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The Dangers of Christian Practice

On Wayward Gifts, Characteristic Damage, and Sin
Narrated by: Tavia Gilbert
Length: 5 hrs and 50 mins
3.5 out of 5 stars (2 ratings)

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Publisher's Summary

Challenging the central place that "practices" have recently held in Christian theology, Lauren Winner explores the damages these practices have inflicted over the centuries.  

Sometimes, beloved and treasured Christian practices go horrifyingly wrong, extending violence rather than promoting its healing. In this bracing audiobook, Lauren Winner provocatively challenges the assumption that the church possesses a set of immaculate practices that will definitively train Christians in virtue and that can't be answerable to their histories. 

Is there, for instance, an account of prayer that has anything useful to say about a slave-owning woman's praying for her slaves' obedience? Is there a robustly theological account of the Eucharist that connects the Eucharist's goods to the sacrament's central role in medieval Christian murder of Jews?   

Arguing that practices are deformed in ways that are characteristic of and intrinsic to the practices themselves, Winner proposes that the register in which Christians might best think about the Eucharist, prayer, and baptism is that of "damaged gift". Christians go on with these practices because, though blighted by sin, they remain gifts from God.

©2018 Lauren F. Winner (P)2018 Tantor

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Spiritual practices are not silver bullets

Over the past few years I have become a disciple of spiritual practices. I have a spiritual director. I regularly use the Book of Common Prayer. I really do think that the eucharist and baptism should be central to worship. This makes me the target audience of Lauren Winner’s new book, the Dangers of Christian Practice.

The rough thesis is that spiritual practices, while good, have weaknesses that need to be paid attention to. Just like the church is made up of human beings that are sinful and make every church community less than perfect, good practices that are commanded by God and advocated throughout history also have some weaknesses.

The easiest illustration and the best chapters is about prayer. Keziah Goodwin Hopkins Brevard is the main illustration. She is a 57 year old widowed owner of two plantations and over 200 slaves. She left extensive journals both of her thoughts and of her prayers as fodder for Winner’s discussion.

As Winner recounts, Brevard prays for pliant slaves, she prays for the death of slaves that lie to her, she prays that Heaven will have a separate location for abolitionists and slaves away from her. (Note the political and rhetorical implications of a separate heaven.) She prays to be a good master and for a heart open to God.

Winner notes that the subjects of our prayers have long been a concern for Christians. Aquinas and others cited have thought and written about praying for things that are sinful or out of distorted desires. But the very nature of prayer is part of the problem. It is not just intercessory prayer, but teaching prayer to others and how public prayer is often not solely directed at God. Prayer can easily become gossip, self justifying or deluded. But even out of bad prayer often includes good aspects.

Winner gives illustrations of the anthologies of prayer that line her shelves. None of them are anthologies of bad or self seeking prayers that could help us understand how our own prayers may be come bad or self seeking. Instead prayer is presented and taught as an almost universal good.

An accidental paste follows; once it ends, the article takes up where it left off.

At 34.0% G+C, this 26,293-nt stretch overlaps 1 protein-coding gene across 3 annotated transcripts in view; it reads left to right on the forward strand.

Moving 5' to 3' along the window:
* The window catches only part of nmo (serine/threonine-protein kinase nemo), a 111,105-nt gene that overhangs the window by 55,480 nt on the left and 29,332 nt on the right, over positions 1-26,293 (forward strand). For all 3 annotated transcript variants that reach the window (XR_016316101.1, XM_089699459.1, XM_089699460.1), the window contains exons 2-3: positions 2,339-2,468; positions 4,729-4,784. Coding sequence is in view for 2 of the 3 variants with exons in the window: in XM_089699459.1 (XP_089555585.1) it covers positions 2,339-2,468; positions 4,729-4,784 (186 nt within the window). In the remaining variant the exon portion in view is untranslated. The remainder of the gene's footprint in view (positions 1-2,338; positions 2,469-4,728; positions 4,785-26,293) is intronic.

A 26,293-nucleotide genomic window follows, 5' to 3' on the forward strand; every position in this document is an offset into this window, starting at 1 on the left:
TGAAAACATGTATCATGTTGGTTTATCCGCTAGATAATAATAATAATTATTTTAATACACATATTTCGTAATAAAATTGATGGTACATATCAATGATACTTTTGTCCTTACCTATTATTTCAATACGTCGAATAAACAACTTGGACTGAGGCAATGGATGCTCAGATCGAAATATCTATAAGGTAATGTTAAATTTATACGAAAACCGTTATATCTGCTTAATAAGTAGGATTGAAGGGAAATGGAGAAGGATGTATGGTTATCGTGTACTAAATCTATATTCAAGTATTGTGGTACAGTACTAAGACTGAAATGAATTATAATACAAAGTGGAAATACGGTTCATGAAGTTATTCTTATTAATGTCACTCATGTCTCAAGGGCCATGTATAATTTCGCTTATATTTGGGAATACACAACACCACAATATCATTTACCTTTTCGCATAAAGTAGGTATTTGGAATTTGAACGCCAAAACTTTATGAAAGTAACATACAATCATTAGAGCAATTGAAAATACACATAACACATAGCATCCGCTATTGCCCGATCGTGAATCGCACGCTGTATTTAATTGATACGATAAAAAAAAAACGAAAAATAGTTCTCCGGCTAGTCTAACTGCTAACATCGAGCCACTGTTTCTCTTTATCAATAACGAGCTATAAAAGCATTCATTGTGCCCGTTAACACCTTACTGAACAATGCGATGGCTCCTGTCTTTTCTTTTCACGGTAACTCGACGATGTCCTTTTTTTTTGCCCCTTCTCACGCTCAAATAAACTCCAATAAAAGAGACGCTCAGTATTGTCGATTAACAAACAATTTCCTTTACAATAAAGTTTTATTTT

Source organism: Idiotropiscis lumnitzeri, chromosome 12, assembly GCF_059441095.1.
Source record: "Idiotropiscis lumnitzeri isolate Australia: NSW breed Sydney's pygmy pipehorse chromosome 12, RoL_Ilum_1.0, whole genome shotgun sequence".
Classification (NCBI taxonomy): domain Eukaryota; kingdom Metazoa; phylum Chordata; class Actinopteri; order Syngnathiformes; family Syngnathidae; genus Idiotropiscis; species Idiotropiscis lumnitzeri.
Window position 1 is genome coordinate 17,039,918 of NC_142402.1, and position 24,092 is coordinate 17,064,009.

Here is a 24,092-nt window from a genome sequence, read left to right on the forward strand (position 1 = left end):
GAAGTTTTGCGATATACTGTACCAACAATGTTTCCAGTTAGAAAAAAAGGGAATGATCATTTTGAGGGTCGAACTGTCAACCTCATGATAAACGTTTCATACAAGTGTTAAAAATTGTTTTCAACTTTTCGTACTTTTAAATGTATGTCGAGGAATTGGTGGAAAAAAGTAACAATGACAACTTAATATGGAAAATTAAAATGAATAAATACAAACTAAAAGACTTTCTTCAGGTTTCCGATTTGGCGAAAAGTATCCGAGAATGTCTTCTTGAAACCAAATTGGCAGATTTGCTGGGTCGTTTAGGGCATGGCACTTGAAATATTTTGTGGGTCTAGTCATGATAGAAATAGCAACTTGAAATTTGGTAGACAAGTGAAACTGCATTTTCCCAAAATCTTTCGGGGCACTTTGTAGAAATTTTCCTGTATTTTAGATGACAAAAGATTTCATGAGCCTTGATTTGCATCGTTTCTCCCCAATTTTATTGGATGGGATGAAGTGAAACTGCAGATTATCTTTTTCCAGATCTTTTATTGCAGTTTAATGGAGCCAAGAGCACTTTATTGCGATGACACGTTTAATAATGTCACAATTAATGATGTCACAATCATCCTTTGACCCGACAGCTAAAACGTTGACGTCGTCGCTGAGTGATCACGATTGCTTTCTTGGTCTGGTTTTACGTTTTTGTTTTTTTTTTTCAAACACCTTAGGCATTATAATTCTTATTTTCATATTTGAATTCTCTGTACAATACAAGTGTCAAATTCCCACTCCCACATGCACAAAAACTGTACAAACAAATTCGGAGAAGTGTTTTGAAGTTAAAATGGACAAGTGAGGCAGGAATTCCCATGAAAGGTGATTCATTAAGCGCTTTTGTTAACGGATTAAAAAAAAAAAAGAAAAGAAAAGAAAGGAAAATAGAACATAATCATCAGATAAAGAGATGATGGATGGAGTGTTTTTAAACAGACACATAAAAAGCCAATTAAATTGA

The other two practices discussed in the Dangers of Christian Practice are the problems of the eucharist being held in too high of a value (the illustration is riots causes by accused desecration of the host) and the problems of antisemitism and supersessionism, and baptism and the problems of the privatization of baptism through private christening ceremonies that were held in the home in the 19th and early 20th century as well as the way that baptism can alienate the subject from their family or community as well as drawing them into the family of Christ.

This is a very brief overview. There are lots of side tracks as well as a good introduction to the concept and a concluding chapter that challenges the ideas of spiritual practices especially as it has arisen out of post-liberal theology.

The ideas behind Dangers of Christian Practice are very helpful. One that in someways could be an article or a much larger book and still be helpful. I was very skeptical about the concept of the book and probably would not have picked it up without reading James KA Smith’s very positive review at Christian Century. However, despite my skepticism, I this was well worth reading and a good reminder to not place too much weight or responsibility on any aspect of discipleship, moral formation, or model of church.

All models of church and modes of discipleship have weaknesses. All can be corrupted and tainted. But as Winner rightly notes in the last chapter, they are what we have. Because they are not perfect does not mean that we should abandon them completely. Winner is not advocating that. Instead she is advocating more humility and understanding of the practices so that we can minimize the harm that misusing spiritual practices can bring.

I listened to the Dangers of Christian Practice on audiobook. It was not my favorite narration, but it was acceptable. I kept checking my player because it felt like it was running slightly too fast. Like maybe the narrator read it too slow, and the editor sped the narration up slightly digitally by cutting some of the pauses and space between the words. But for me, it was far cheaper on audiobook than on kindle or hardcover.

#sweepstakes #Christian #SpiritualPracticeOfReading